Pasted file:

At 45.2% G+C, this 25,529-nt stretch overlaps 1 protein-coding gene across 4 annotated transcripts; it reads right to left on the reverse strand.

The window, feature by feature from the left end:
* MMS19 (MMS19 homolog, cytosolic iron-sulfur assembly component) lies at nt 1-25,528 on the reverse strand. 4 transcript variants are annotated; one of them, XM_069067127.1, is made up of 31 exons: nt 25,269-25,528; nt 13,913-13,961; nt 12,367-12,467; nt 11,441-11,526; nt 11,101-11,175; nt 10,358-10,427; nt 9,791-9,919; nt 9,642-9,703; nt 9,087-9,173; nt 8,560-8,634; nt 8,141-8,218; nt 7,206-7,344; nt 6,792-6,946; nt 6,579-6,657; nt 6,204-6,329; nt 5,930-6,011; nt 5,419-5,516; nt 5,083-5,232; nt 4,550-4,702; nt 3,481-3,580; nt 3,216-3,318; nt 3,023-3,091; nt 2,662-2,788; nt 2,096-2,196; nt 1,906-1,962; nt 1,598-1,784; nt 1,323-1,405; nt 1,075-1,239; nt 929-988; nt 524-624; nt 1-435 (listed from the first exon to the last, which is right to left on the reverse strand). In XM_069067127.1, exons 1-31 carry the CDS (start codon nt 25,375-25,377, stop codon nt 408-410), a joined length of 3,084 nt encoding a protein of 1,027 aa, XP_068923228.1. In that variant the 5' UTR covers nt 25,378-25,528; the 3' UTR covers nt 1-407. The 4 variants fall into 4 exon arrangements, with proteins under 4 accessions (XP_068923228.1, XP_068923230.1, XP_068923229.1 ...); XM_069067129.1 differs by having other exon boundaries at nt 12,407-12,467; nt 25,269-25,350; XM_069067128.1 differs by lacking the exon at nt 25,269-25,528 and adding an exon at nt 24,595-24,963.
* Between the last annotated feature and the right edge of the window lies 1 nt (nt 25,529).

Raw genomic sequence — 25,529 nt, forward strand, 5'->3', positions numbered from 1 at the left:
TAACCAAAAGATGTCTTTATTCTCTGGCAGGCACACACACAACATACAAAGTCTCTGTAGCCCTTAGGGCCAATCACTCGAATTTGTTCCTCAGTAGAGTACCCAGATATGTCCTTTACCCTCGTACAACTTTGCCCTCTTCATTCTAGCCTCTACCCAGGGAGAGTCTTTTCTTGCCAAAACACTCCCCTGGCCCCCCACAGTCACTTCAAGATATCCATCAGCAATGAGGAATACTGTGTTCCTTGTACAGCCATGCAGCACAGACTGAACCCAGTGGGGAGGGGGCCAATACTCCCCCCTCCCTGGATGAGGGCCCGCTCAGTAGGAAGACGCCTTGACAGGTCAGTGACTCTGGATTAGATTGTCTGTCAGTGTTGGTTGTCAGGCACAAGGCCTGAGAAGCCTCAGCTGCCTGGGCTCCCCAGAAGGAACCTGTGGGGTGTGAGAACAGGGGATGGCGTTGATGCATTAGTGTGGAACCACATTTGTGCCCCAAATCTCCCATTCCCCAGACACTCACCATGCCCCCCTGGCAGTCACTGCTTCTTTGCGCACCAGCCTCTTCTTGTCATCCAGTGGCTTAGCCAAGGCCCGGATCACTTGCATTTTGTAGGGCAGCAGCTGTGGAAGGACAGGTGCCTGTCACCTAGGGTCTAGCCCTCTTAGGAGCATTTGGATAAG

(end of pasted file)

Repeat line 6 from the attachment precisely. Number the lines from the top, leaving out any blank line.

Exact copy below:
TAACCAAAAGATGTCTTTATTCTCTGGCAGGCACACACACAACATACAAAGTCTCTGTAGCCCTTAGGGCCAATCACTCGAATTTGTTCCTCAGTAGAGTACCCAGATATGTCCTTTACCCTCGTACAACTTTGCCCTCTTCATTCTAGCCTCTACCCAGGGAGAGTCTTTTCTTGCCAAAACACTCCCCTGGCCCCCCACAGTCACTTCAAGATATCCATCAGCAATGAGGAATACTGTGTTCCTTGTACAGCCATGCAGCACAGACTGAACCCAGTGGGGAGGGGGCCAATACTCCCCCCTCCCTGGATGAGGGCCCGCTCAGTAGGAAGACGCCTTGACAGGTCAGTGACTCTGGATTAGATTGTCTGTCAGTGTTGGTTGTCAGGCACAAGGCCTGAGAAGCCTCAGCTGCCTGGGCTCCCCAGAAGGAACCTGTGGGGTGTGAGAACAGGGGATGGCGTTGATGCATTAGTGTGGAACCACATTTGTGCCCCAAATCTCCCATTCCCCAGACACTCACCATGCCCCCCTGGCAGTCACTGCTTCTTTGCGCACCAGCCTCTTCTTGTCATCCAGTGGCTTAGCCAAGGCCCGGATCACTTGCATTTTGTAGGGCAGCAGCTGTGGAAGGACAGGTGCCTGTCACCTAGGGTCTAGCCCTCTTAGGAGCATTTGGATAAG